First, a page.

Great British Escapes’ tips for a short break in Dartmouth, Devon
Dartmouth, on Devon’s south coast, not only makes a great base for exploring the south-west, but there is so much to do in the immediate area that it is a complete destination in its own right.
Set on the ‘English Riviera’, it enjoys an enviable location right on the edge of the pretty River Dart. This lovely setting is combined with a rich and varied history. Back in the 12th century, Dartmouth was a point of departure for ships carrying Crusaders to the Holy Land, and in the early seventeenth century, it was here that the Pilgrim Fathers set off to America, and many buildings from this period remain in the town. Back in the present day, Dartmouth is a genteel harbour town filled with pretty winding streets, picture perfect pastel coloured houses, and interesting boutique shops and restaurants, all of which make for a great spot to take in the scenery and atmosphere of the South-West.
A Naval Stronghold
First of all, get set up for the day’s sightseeing with a delicious breakfast from popular Café Alf Resco – a modern café set in traditional surroundings with a distinctly nautical feel. Choose from fresh pastries, cinnamon toast or the classic full English, all served up with excellent coffee. Suitably refreshed, walk down to the harbour and take in the boats before setting off along the path which follows the River Dart to Dartmouth Castle, one of two medieval castles which stand on the cliffs guarding the entrance to the estuary.
Look over to Kingswear Castle on the other side of the river and it’s easy to imagine what an impressive – and potentially foreboding – sight they would have been as ships were forced to pass under the guns on the battlements before heading up the river. The castle is managed by English Heritage and the interesting exhibits detail Dartmouth Castle’s colourful history which stretches back more than 600 years. It also formed an important part of Britain’s coastal defences during the Second World War, with some of the defensive and artillery posts still visible.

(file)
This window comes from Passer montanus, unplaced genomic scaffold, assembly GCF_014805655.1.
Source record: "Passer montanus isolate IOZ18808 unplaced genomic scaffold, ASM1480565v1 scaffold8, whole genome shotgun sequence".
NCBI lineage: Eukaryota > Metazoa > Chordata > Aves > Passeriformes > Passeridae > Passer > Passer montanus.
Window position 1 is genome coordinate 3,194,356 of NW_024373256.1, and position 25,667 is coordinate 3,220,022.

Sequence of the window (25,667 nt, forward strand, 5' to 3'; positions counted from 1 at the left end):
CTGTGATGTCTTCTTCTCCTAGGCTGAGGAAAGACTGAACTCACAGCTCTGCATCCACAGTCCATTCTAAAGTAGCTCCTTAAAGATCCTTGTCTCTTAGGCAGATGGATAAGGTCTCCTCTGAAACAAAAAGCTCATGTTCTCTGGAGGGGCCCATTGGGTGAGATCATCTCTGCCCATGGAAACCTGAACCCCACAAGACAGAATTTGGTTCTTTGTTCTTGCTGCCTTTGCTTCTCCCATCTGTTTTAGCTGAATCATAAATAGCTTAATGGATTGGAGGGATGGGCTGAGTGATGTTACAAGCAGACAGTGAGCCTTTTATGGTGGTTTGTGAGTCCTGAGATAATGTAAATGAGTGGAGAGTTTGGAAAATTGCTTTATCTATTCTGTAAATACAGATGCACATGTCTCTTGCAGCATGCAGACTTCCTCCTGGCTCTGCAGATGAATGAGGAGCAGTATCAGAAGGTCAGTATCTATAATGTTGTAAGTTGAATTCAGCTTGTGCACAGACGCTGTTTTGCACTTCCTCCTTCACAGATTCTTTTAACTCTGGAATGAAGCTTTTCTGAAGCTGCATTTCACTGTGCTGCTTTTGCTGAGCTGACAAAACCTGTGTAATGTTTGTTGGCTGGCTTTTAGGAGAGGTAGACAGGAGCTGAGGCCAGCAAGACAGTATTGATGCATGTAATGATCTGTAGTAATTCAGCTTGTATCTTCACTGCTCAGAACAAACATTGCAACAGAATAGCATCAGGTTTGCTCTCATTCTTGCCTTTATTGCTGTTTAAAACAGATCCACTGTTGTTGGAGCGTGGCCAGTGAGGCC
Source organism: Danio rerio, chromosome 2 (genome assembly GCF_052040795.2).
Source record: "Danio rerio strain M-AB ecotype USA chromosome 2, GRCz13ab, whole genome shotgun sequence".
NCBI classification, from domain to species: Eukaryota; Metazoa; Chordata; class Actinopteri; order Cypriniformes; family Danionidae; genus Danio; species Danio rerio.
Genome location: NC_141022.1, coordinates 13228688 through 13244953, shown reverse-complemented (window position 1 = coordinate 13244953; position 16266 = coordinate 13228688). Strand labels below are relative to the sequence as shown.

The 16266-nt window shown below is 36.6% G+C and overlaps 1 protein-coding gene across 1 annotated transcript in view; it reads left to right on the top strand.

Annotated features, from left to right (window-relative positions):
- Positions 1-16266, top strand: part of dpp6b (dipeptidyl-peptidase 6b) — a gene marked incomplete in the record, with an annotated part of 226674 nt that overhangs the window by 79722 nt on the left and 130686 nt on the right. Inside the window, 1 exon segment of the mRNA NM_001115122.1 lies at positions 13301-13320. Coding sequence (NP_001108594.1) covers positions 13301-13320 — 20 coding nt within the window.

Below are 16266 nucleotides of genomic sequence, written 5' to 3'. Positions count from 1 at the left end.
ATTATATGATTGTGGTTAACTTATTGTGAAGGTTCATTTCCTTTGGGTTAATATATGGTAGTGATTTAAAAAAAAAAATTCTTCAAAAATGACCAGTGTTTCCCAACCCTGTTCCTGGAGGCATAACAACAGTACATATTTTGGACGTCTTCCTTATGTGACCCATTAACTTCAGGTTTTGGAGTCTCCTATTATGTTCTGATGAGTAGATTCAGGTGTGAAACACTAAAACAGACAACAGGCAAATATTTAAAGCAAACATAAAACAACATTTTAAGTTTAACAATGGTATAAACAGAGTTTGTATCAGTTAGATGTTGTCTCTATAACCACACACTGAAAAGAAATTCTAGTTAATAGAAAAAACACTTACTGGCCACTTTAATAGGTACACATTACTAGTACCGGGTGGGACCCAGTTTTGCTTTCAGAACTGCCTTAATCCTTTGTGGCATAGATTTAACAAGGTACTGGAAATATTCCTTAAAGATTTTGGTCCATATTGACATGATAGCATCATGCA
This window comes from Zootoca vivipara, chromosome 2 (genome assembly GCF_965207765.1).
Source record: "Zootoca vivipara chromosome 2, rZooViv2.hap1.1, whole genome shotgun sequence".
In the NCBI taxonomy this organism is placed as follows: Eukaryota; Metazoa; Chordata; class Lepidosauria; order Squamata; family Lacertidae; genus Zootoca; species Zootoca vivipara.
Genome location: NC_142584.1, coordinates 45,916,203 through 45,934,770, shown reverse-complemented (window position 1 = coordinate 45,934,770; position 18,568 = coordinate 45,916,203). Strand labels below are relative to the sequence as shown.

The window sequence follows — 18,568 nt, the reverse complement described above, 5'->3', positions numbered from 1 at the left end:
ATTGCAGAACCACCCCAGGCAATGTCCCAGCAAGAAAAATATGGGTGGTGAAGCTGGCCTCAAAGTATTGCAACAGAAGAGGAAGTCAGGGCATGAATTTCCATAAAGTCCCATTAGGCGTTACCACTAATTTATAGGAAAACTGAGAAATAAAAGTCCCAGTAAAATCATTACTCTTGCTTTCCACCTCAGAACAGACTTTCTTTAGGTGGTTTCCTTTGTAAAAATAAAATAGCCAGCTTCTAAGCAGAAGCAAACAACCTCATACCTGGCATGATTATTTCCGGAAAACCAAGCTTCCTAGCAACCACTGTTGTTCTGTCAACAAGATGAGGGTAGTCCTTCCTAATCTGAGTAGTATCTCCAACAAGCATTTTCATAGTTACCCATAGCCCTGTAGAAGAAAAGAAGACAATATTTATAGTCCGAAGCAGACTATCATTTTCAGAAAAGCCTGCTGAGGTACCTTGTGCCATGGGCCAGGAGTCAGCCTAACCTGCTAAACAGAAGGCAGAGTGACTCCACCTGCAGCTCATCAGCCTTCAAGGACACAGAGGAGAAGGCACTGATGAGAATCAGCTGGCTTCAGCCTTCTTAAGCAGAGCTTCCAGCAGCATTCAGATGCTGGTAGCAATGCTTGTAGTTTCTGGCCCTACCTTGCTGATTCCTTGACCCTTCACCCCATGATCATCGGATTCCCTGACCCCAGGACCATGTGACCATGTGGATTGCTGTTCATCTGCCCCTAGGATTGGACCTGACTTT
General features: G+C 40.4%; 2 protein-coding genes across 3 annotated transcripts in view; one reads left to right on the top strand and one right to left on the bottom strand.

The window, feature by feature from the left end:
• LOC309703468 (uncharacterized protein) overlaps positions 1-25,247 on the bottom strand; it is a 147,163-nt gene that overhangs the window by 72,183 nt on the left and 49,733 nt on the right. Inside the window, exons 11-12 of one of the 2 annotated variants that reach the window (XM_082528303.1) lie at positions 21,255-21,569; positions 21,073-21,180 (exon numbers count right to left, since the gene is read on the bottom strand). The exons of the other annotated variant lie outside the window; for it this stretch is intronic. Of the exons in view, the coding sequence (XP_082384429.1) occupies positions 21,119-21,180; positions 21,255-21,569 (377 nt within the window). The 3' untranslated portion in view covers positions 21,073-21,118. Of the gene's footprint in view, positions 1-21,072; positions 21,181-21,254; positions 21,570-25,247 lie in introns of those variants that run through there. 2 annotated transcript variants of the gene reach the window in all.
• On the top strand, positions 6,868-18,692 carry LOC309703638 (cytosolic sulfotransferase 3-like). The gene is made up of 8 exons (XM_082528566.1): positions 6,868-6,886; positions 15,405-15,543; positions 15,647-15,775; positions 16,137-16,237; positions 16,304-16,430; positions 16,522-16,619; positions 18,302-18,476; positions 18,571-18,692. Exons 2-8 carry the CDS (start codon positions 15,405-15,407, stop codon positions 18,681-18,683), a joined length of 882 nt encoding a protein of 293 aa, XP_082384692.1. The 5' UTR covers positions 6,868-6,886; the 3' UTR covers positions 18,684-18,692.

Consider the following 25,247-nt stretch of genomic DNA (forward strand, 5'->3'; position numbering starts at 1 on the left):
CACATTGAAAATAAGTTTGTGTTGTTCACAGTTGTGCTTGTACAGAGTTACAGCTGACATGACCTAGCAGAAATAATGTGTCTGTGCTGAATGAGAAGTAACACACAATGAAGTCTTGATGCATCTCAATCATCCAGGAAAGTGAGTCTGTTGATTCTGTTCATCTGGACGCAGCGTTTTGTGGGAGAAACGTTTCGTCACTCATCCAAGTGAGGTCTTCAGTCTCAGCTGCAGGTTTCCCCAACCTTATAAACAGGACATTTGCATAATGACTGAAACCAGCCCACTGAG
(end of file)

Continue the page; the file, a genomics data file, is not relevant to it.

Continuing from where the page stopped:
Take to the water
From here, hop on the small taxi boat which takes you back to the centre of Dartmouth where you can pick up another boat which will take you down river to the National Trust property of Greenway, the beloved holiday home of the famous author Agatha Christie and her family, on the East bank of the Dart. Take some time to explore the house (which is filled with her belongings and looks exactly as it would have been when she was there) and the pretty gardens which tumble down to the riverside. If it’s a nice day, make the most of the sunshine by taking full advantage of the deckchairs outside the house which provide a perfect excuse to have a sit down and savour the views back down over the gardens towards the river. Also head down to the boathouse, which was the scene of the crime in Christie’s book, “Dead Man’s Folly” (the television adaptation of this classic featuring David Suchet as Poirot was filmed at Greenway for fans of the television dramas!).
With the help of another taxi boat, make the short hop across the river to the cute little village of Dittisham (known as ‘Ditsum’ by the locals) which, as well as its charming setting, has an excellent riverside pub, the Ferry Boat Inn. If you’re in the mood to try some of the local beers (we recommend the beer brewed for the Ferry Boat Inn by Otter Brewery) and the sun is shining, take your drink out onto the jetty to watch the boats sailing by. If you’re hungry, head to the acclaimed Anchorstone Café across the road. This is a perfect chance to try some of local seafood - think local Start Bay Crab, Lobster salad or a pint of shell-on prawns served up with a classic marie rose sauce.
It’s then time to head back down the river to Dartmouth (or there is a lovely but fairly strenuous 4 and a half mile walk over the fields if you have time). Stroll round the boutique shops and admire the historic architecture dotted around the town (don’t miss the Grade 1 Listed building of the Butterwalk on Duke Street). To make the most of Dartmouth’s historic feel, settle into your overnight accommodation in a charming Tudor mansion at Bayards Cove Inn. Bayards Cove itself makes a lovely spot to sit out and watch the world go by on the river and enjoy the extensive views down the estuary and out to sea.
There are plenty of great eating options in and around Dartmouth. If you are happy to venture out of town, drive along the coast to the excellent seafood restaurant at the Oyster Shack, with its almost Mediterranean feel. It has a wonderfully relaxed atmosphere and no trip there is complete without trying the huge seafood platters full of oysters and shellfish. Check their website before travelling though as the best way to get there by car depends on whether the tide is in or out! If eating in Dartmouth, you can have an excellent fine dining experience at Mitch Tonks’ Seahorse or head to Rockfish for a less formal, but still delicious, seafood meal.
Time to spare?
If you have any longer in Dartmouth, consider taking a tour of the Royal Naval College, which has been the home of Naval Officer training since 1863, stroll along some of the Dart Valley Trail which takes in the charming surrounding meadows and riverside scenery on both sides of the River Dart, or take a ride in a traditional steam train which runs out of Kingwear (this also provides an excellent option for getting to Greenway as an alternative to the boat). Of course, there’s also the South-West coast path to tackle and we’ve put a couple of pictures of the stretch between Dartmouth and Brixham on our Facebook page.